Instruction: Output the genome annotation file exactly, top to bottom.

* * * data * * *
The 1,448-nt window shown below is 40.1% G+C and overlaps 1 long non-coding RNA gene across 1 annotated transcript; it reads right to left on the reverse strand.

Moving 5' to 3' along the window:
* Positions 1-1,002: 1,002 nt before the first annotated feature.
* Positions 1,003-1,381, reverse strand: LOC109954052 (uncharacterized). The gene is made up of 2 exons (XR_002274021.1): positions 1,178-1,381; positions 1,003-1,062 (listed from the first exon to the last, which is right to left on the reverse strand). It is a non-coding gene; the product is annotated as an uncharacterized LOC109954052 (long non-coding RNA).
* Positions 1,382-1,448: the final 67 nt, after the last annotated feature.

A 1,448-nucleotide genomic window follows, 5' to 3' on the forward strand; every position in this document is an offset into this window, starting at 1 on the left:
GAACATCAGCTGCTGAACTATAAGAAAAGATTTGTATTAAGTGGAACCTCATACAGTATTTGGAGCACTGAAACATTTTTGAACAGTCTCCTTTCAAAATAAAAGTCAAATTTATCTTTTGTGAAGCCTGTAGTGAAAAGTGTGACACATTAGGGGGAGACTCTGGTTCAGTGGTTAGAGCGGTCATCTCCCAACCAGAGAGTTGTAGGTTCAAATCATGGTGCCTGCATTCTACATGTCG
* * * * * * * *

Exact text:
The 1,448-nt window shown below is 40.1% G+C and overlaps 1 long non-coding RNA gene across 1 annotated transcript; it reads right to left on the reverse strand.

Moving 5' to 3' along the window:
* Positions 1-1,002: 1,002 nt before the first annotated feature.
* Positions 1,003-1,381, reverse strand: LOC109954052 (uncharacterized). The gene is made up of 2 exons (XR_002274021.1): positions 1,178-1,381; positions 1,003-1,062 (listed from the first exon to the last, which is right to left on the reverse strand). It is a non-coding gene; the product is annotated as an uncharacterized LOC109954052 (long non-coding RNA).
* Positions 1,382-1,448: the final 67 nt, after the last annotated feature.

A 1,448-nucleotide genomic window follows, 5' to 3' on the forward strand; every position in this document is an offset into this window, starting at 1 on the left:
GAACATCAGCTGCTGAACTATAAGAAAAGATTTGTATTAAGTGGAACCTCATACAGTATTTGGAGCACTGAAACATTTTTGAACAGTCTCCTTTCAAAATAAAAGTCAAATTTATCTTTTGTGAAGCCTGTAGTGAAAAGTGTGACACATTAGGGGGAGACTCTGGTTCAGTGGTTAGAGCGGTCATCTCCCAACCAGAGAGTTGTAGGTTCAAATCATGGTGCCTGCATTCTACATGTCG